Study Guide for Quiz #1
'Tis a Study Guide
1. You must always have goggles over your eyes
2. Report all spills to Mr. Leeds immediately
3. Use Common Sense, Thomas Paine!
Safety equipment in classroom:
1. Fire extinguisher
2. Fire blanket
3. Eye wash/shower
1. Never taste chemicals
2. Always waft liquids to detect odor (no wafting solids or powders)
3. Avoid touching chemicals
4. Always wash hands with soap and water after lab
5. If chemicals touch skin: flush skin with water for 1 minute and notify Mr. Leeds
1. Hot glass and cold glass look the same
2. Never use chipped or broken glass (tell Mr. Leeds of broken glass and throw it away)
3. Never use force to remove or insert glass
1. Roll up sleeves, put up long hair, not jus pull back (or you cannot do the lab)
2. Never walk away from a lit burner (a book inferno... get it?)
3. Never point the open end of a hot test tube at yourself or someone else
4. Do not look down into a test tube/beaker while it is being heated
5. Make sure burner is capped and flame is out when done
End of Experiment:
1. Clean-up area and materials completely (you will lose points)
2. Make certain that burner is out if one was used
3. Keep goggles on (over eyes) until Mr. Leeds says to put them away
Reaction in a Bag
The purpose of the REaction in a BAg was to record observations that occur when multiple chemical substances are combined.
1. When calcium chloride (substance A) mixes with a liquid, it produces and exothermic reaction (bag gets hot)
2. When sodium bicarbonate (substance B) mixes with a liquid, it creates an endothermic reaction (bag gets colder)
3. When both the solids plus a liquid are mixed, it produces a gas.
Phenol Red (Red Liquid):
1. used as a ph indicator
2. below 7 turns yellow
3. Above 8 turns pink
Calcium Chloride (substance A):
2. Hydrotropic (absorbs water)
Uses: - Canned Vegetables (keeps than from getting mushy)
- Elecrolyte in sports drinks
- Flavors pickles (salty)
Sodium Bicarbonate (substance B)
1. Not acidic
Uses: Baking, cleaning, and toothpaste
Heating Baking Soda
The purpose of the heating baking soda lab was to find out what happened if baking soda were to be heated.
What Happens When B. Soda is Heated?
If baking soda is heated, the substance changes and breaks down into other different substances.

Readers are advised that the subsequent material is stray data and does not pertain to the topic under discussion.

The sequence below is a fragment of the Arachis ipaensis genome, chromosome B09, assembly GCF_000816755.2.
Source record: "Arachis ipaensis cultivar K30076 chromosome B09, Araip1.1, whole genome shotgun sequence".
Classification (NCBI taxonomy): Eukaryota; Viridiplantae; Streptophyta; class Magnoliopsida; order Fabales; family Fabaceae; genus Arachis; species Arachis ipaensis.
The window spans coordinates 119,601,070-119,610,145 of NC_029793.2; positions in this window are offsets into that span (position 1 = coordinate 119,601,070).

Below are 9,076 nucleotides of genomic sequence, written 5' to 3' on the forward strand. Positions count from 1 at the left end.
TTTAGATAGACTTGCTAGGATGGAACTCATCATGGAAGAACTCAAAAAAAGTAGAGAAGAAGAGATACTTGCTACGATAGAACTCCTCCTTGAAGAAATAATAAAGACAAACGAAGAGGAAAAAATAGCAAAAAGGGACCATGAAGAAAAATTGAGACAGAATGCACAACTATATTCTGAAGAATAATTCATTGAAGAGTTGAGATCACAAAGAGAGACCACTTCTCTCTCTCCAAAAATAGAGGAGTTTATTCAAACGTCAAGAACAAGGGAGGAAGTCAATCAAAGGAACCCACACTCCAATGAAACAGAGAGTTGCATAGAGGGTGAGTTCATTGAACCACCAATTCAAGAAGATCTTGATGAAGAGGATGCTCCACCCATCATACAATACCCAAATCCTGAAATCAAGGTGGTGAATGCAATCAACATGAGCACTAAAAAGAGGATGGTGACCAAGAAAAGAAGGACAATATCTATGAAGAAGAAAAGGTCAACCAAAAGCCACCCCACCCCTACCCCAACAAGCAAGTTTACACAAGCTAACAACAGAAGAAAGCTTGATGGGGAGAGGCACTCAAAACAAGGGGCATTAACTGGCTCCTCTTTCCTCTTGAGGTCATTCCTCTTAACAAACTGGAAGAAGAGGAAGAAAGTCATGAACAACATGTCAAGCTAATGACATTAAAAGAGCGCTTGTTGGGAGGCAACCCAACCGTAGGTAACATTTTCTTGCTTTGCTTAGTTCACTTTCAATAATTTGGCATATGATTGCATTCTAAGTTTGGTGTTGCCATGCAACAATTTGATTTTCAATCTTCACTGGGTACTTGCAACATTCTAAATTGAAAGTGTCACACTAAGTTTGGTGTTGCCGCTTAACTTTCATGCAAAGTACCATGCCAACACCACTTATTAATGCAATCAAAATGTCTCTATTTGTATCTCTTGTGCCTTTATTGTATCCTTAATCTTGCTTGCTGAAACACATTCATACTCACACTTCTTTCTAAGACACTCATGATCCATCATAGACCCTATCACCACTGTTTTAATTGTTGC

Condensation at top of T. Tube:
The condensation comes from hot gas touching cooler surface of top of t. tube --> turns back into a liquid.
The gas that was produced came from the baking soda when it was heated.
When placing the heated and unheated baking soda into two separate tubes of tea, you can tell that they are different substances. You know this because when mixing the tea, the tea becomes a different color than the other one.
Control Group: unheated t. tube
Experimental group: heated t. tube
Indicator: tea (heated one is not baking soda)
Variable: Something you try to measure
Independent variable: causes a change in the dependent... the temperature
Dependent variable: color of tea
1. Same type of tea
2. Same amount of b. soda
3. Same amount of tea
4. Same stirring time
5. Same sized t. tube
1. Hole in the tubing, won't see the bottle fill with gas
2. Stopper is not tight (same reason as number 1)
3. Contaminated stirring rod, would have contaminated the tea
There has to be less (or equal to) amount of condensation in the test tube. You know this because the condensation comes from the baking soda; it is virtually impossible for it to produce more than itself.
Why is Baking Soda used in cooking?
When heated, it releases a gas which helps batter to rise
1.2 Volume Notes
Volume= length x width x height
Standard unit of volume= meter (m)
Unit Cube- a small cube 1 cm on each edge
Volume of liquids:
- use a graduated cylinder to measure volume (always check the intervals of scale)
- units= milliliters (mL) or cubic centimeters (1mL=1 cubic centimeter)
- Read from bottom of the meniscus
1.3 Single Pan Balance
2. Always zero balance before each massing
- push all riders to 0
- use adjustment knob if needed
3. Never switch pans